A brawler who never pulled a punch

US: Time finally ran out

US:Time finally ran out. The death of US writer Norman Mailer at the age of 84 leaves a silence, Eileen Battersbysalutes Norman Mailer, a consummate American author and definitive public man who was his own soap opera

Never one of the finest stylists, he was nevertheless a presence, the epitome of the writer as public man. It was Norman Mailer more than any other major 20th century writer who proved that the life was all too often as big, if not bigger, than the work.

But in addition to his status of the writer as the definitive public man he was also the writer as prize fighter. Mailer was never content to rest. He fought virtually to the last moment.

Yesterday morning in Vienna, while attempting to read the arts section of an Austrian newspaper, I found myself yet again hearing Mailer, albeit in German, defend his latest book, The Castle in the Forest. The novel, which is based on the early life of Adolf Hitler, caused quite a fuss when it was published in the US and Britain last spring. Many critics felt that Mailer had pushed his talent too far this time. To others, myself included until I read the book, it seemed here was a marriage made in heaven. Tough, feisty Mailer taking on Hitler.

All of this was going through my mind before I realised that Mailer had actually died. It was announced on a Sky News programme as I was eating breakfast. Suddenly reading about Mailer's latest antics changed from amusement to regret. After all, Norman Mailer the writer could be aggressive, tenacious, bull-headed and often wrong. But he was a great character with tremendous passion and energy. Here was a man who had decided he wanted to be a writer and nothing was going to stop him.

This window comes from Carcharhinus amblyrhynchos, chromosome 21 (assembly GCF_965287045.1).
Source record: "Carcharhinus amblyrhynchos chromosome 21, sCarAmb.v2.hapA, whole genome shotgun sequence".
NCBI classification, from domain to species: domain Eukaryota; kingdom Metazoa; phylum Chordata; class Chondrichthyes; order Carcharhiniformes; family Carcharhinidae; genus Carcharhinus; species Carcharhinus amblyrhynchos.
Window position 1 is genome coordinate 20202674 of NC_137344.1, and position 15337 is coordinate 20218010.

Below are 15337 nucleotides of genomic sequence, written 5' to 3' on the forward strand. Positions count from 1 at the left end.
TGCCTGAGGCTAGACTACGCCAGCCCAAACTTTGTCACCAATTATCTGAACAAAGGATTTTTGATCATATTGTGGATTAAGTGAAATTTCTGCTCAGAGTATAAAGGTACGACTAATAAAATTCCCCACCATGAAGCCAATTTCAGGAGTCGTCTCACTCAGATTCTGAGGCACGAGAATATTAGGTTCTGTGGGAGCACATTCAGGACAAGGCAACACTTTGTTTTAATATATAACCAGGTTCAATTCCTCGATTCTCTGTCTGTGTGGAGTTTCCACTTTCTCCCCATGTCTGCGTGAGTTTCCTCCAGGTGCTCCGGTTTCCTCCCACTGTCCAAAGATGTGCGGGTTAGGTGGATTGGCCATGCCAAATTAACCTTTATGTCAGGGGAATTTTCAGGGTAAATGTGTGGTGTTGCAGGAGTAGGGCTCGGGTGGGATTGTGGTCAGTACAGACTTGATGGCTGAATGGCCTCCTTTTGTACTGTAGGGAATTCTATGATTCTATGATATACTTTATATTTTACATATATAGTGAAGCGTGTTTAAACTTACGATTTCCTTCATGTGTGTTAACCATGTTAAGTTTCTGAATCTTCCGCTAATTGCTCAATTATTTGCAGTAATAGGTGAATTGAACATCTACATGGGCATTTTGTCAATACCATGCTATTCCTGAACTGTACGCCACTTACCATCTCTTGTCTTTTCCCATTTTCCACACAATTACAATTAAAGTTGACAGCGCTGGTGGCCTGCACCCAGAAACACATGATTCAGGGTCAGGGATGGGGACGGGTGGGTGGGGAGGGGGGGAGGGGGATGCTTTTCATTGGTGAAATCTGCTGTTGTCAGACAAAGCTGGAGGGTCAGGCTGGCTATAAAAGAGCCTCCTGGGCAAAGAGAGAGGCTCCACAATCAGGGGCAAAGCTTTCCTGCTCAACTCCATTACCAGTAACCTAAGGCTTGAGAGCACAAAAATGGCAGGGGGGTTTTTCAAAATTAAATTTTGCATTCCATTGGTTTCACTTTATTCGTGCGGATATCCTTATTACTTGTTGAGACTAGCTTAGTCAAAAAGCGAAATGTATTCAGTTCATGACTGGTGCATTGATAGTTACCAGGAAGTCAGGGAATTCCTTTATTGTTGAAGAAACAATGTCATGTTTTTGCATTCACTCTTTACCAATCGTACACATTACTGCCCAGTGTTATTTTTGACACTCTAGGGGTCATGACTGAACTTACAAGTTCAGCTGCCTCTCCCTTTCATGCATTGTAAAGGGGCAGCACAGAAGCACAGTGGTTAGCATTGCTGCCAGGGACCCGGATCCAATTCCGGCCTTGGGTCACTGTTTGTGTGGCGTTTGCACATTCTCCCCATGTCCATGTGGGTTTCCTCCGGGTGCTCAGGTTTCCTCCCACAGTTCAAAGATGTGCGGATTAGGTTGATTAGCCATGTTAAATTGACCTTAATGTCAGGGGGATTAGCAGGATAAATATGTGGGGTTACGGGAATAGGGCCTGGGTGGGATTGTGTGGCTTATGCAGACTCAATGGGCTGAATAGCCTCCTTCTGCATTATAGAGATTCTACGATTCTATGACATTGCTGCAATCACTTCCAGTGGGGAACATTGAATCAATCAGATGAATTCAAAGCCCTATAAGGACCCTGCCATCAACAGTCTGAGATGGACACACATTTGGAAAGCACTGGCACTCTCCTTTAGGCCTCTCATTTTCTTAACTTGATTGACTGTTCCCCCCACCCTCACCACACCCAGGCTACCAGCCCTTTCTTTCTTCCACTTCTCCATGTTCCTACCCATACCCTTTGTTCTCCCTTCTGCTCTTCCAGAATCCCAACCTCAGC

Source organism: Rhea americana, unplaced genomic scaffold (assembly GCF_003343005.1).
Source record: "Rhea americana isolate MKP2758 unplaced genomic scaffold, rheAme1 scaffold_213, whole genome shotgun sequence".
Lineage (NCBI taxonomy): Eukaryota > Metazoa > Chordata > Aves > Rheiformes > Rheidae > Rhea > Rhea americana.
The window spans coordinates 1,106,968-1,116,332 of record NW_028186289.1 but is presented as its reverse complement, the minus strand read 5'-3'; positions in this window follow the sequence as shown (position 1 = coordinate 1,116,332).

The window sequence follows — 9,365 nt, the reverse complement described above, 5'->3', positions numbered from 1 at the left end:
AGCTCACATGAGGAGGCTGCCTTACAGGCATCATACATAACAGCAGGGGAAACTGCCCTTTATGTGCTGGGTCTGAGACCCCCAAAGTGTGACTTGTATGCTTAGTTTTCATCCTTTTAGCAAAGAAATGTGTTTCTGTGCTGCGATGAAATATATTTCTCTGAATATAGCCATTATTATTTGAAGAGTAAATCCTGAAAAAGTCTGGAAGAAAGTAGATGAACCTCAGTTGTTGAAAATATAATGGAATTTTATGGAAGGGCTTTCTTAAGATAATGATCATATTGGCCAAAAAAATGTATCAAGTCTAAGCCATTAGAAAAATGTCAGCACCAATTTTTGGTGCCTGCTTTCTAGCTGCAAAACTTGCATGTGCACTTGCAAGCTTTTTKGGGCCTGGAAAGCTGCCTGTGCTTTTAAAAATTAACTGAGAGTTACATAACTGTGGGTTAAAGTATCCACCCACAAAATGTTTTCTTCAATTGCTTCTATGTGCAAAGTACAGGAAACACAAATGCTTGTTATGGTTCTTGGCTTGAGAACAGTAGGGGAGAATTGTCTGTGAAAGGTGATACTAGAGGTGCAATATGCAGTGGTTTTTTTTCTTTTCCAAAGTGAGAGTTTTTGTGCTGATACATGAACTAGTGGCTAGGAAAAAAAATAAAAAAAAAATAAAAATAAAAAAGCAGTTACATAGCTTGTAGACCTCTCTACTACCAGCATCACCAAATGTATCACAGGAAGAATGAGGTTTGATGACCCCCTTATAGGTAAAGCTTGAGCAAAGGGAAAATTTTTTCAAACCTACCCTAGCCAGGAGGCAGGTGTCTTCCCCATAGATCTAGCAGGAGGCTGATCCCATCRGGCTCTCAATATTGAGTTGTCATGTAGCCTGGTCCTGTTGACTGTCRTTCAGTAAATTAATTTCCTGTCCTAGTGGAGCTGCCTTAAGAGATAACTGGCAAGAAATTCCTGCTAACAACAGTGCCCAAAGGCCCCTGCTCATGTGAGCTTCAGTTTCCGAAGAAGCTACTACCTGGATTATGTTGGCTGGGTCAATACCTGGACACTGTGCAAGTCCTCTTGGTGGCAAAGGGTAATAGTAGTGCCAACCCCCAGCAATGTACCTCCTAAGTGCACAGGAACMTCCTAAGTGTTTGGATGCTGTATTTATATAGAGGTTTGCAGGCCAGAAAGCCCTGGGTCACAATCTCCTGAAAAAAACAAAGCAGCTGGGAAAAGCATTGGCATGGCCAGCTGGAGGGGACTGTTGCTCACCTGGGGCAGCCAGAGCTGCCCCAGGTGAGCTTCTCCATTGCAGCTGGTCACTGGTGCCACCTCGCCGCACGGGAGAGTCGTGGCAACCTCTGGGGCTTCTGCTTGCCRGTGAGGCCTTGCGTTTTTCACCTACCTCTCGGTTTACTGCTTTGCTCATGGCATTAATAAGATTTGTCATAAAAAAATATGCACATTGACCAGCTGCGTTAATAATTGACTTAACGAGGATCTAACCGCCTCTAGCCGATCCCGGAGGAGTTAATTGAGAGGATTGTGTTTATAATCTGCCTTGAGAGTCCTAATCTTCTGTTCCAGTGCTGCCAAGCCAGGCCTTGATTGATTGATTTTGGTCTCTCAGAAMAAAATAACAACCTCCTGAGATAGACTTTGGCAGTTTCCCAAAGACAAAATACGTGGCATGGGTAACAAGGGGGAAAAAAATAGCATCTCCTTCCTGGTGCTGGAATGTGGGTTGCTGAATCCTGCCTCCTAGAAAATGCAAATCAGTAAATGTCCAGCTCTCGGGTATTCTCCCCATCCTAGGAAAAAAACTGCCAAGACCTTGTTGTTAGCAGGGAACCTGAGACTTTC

He was born into an ordinary working-class background in New Jersey. There was nothing fancy about his youth, apart from the fact he was physically small and liked fighting. He was in the marines during the second World War. He was not officer material.

His wartime experiences gave him the material for an explosive literary debut, The Naked and the Dead. It was published in 1948 and turned Mailer into exactly what he wanted, a major international literary figure.

It is not a beautiful book, it is not lyrical, it doesn't even attempt to be profound because it is real and written in rage and anger. It is a young man's book and it gave Mailer the ammunition to punch his entry into the closed world of US literary society.

He was always a man for causes. He took on the dilemma of mass murderer Gary Gilmore, in a major book, The Executioner's Song (1979). Mailer called upon all his energy, aggression and consummate humanity in trying to figure out Gilmore.

He also never missed a chance to criticise what he saw to be sick and dishonest in US politics.